Appointed to the Supreme Court for his crusading prosecution of the Teapot Dome Scandal in the 1920s, Owen Roberts went from New Deal obstructionist to enabler after Roosevelt threatened to “pack” the court. Was the alumnus and future Law School dean merely expedient, or a statesman who put country before consistency?
By Dennis Drabelle | Photos courtesy Penn Archives
Before Rod Blagojevich or Jack Abramoff, before Nixon approved that second-rate burglary or Bill met Monica, there was the Teapot Dome scandal of the 1920s. Though far from the most lucrative or juiciest case of government wrongdoing, it does stand out in one respect: When it comes to building federal cases, few can match the standard set by Teapot Dome special prosecutor Owen J. Roberts C1895 L1898.
Roberts worked for five years to expose a group of crooks that included a member of the president’s cabinet, going so far as to pay his own expenses to keep the investigation alive when Congress was late in funding it. Largely on the strength of his Teapot Dome performance, Roberts was appointed to the Supreme Court in 1930.
A few years later, however, most Americans held a quite different view of Roberts: He was he one of the “nine old men” obstructing the New Deal. And then he made the “switch in time that saved nine”—a reference to Roberts’s perceived move toward the judicial Left when President Franklin D. Roosevelt, frustrated by the high court’s repeatedly thwarting his legislative efforts to combat the Great Depression, tried to “pack” it with new justices who could be counted on to vote his way. In joining with liberal colleagues to uphold the constitutionality of several New Deal programs—thus reducing the urgency to remodel the court—Roberts is assumed to have saluted the president.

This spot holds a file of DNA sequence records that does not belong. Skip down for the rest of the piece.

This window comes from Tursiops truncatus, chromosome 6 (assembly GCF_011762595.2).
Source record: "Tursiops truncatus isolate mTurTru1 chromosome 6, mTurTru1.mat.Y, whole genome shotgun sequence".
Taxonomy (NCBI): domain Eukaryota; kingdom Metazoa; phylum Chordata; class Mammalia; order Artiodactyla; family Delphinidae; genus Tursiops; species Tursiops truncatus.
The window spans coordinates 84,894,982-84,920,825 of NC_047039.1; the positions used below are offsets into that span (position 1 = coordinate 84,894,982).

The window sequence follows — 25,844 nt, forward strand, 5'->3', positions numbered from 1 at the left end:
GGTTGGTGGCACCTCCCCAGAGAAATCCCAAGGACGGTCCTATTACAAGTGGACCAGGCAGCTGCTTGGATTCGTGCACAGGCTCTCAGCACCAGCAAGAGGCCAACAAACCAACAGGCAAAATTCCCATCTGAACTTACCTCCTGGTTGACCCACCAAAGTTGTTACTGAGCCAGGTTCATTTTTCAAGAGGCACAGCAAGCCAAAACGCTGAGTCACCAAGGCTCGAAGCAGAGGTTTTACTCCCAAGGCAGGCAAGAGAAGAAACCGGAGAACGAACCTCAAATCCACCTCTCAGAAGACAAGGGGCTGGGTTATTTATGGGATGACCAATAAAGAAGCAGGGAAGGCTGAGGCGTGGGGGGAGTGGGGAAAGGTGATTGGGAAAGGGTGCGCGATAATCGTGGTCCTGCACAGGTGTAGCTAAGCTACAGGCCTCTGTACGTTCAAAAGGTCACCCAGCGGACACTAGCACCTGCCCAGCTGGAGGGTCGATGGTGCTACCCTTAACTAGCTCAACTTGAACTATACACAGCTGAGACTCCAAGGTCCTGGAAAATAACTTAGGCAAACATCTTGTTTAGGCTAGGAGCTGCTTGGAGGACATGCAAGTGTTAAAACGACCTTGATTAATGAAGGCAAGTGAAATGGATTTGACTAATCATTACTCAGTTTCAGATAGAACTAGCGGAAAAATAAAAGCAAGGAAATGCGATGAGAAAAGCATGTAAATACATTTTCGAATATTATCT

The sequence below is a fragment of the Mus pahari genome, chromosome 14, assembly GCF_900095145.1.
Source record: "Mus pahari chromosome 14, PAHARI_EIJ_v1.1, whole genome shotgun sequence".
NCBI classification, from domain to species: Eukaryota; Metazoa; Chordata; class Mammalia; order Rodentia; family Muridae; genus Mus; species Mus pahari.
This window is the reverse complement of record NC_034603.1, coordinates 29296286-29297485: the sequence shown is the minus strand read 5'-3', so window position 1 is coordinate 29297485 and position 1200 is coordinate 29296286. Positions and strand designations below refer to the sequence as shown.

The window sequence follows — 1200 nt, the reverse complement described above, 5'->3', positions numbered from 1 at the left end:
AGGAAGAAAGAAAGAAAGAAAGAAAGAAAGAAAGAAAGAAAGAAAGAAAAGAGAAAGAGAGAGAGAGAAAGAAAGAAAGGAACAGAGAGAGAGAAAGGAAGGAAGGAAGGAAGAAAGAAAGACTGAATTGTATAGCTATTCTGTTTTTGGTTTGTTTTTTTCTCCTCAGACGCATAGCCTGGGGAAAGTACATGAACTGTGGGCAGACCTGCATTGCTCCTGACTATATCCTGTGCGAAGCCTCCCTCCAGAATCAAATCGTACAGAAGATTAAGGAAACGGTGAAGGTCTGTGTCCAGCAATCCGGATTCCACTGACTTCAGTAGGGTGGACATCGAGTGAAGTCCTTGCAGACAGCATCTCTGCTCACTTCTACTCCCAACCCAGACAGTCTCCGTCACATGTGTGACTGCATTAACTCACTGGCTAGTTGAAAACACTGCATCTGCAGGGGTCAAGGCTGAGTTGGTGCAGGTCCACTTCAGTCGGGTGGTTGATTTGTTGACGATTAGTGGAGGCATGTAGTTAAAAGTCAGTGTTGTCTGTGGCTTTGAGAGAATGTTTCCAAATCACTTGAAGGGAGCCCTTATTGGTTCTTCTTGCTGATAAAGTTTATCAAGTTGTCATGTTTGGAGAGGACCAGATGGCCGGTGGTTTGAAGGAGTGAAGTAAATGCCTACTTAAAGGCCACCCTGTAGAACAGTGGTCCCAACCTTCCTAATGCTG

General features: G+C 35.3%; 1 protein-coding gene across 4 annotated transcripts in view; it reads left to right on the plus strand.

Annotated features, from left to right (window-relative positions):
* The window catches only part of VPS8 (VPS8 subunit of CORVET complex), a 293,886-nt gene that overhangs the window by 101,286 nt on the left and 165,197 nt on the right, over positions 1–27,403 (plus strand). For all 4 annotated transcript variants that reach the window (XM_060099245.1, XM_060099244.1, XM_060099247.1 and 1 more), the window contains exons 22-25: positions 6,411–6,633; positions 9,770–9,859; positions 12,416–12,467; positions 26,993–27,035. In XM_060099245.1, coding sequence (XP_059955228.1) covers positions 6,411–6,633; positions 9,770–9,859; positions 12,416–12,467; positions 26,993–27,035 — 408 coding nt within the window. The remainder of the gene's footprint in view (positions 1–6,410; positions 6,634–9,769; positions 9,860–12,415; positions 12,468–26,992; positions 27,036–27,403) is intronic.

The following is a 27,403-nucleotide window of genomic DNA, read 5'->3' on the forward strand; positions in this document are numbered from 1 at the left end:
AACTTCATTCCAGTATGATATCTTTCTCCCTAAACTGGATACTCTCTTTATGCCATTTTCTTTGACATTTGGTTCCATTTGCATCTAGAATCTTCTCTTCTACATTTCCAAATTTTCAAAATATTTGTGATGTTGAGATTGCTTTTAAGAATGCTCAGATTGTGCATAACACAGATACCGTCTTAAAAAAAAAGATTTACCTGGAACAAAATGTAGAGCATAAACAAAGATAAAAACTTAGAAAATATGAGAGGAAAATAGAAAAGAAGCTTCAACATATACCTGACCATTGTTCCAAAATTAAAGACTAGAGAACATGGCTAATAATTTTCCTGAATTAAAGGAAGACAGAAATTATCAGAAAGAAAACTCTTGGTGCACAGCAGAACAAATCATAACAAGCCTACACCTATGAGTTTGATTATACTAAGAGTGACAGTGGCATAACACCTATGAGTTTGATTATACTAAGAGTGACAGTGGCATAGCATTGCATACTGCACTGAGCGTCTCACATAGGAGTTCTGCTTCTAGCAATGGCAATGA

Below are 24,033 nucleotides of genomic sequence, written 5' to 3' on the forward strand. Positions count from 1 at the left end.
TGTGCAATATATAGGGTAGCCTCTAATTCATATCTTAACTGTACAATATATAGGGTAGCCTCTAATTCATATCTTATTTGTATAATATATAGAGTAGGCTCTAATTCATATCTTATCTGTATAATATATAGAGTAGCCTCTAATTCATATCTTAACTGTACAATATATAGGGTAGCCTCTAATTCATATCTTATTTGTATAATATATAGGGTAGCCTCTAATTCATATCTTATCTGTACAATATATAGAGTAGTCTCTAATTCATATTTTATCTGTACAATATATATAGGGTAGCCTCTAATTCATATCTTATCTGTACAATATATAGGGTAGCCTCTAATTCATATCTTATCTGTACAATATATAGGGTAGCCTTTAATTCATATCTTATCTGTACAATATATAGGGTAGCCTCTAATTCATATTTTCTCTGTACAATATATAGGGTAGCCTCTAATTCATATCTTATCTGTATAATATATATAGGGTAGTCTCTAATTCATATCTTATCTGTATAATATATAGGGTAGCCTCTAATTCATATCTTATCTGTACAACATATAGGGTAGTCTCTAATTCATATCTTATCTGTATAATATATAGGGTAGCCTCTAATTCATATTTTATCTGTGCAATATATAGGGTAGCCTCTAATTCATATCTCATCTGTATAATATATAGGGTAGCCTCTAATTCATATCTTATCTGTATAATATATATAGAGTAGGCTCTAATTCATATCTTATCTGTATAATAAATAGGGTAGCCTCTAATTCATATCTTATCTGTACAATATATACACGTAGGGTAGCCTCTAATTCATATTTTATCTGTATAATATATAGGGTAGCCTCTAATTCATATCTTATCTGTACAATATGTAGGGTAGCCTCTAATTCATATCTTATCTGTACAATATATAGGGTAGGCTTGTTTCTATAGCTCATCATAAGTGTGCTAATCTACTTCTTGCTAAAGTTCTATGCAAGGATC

It hasn’t been easy to square these contrasting images of Roberts as a vigorous, improvising prosecutor on the one hand, and a drifting, expediency-minded judge on the other. However, a pair of recent books, focusing on the Teapot Dome scandal and on the court-packing scheme, suggest that in both instances Roberts acted as a statesman. Although the famous switch was not a direct response to Roosevelt’s attempt to remake the court, it looks like a calculated maneuver by a man less concerned about his own consistency than about the future of his country.
Owen Josephus Roberts (1875-1955) was every inch a Penn man. As an undergraduate, the Germantown native was editor of The Daily Pennsylvanian—and that was only the most visible of his extracurricular activities. As Burt Solomon writes in his excellent account of the court-packing episode, FDR v. the Constitution, the list of Roberts’s undergraduate doings “fell a single word short of the longest yearbook caption for any member of his eighty-man class.” After graduating Phi Beta Kappa in 1895, Roberts went over to the Law School, from which he graduated three years later with highest honors. For the better part of the next two decades he maintained a private practice; founded the Philadelphia firm now known as Montgomery, McCracken, Walker & Rhoads; and taught at the Law School, where he was made a full professor in 1907. Late in his career, after leaving the bench, he returned to serve as dean (for $1 a year) and taught a course in constitutional law. The school’s annual Owen J. Roberts Lecture perpetuates the bond between the man and the institution.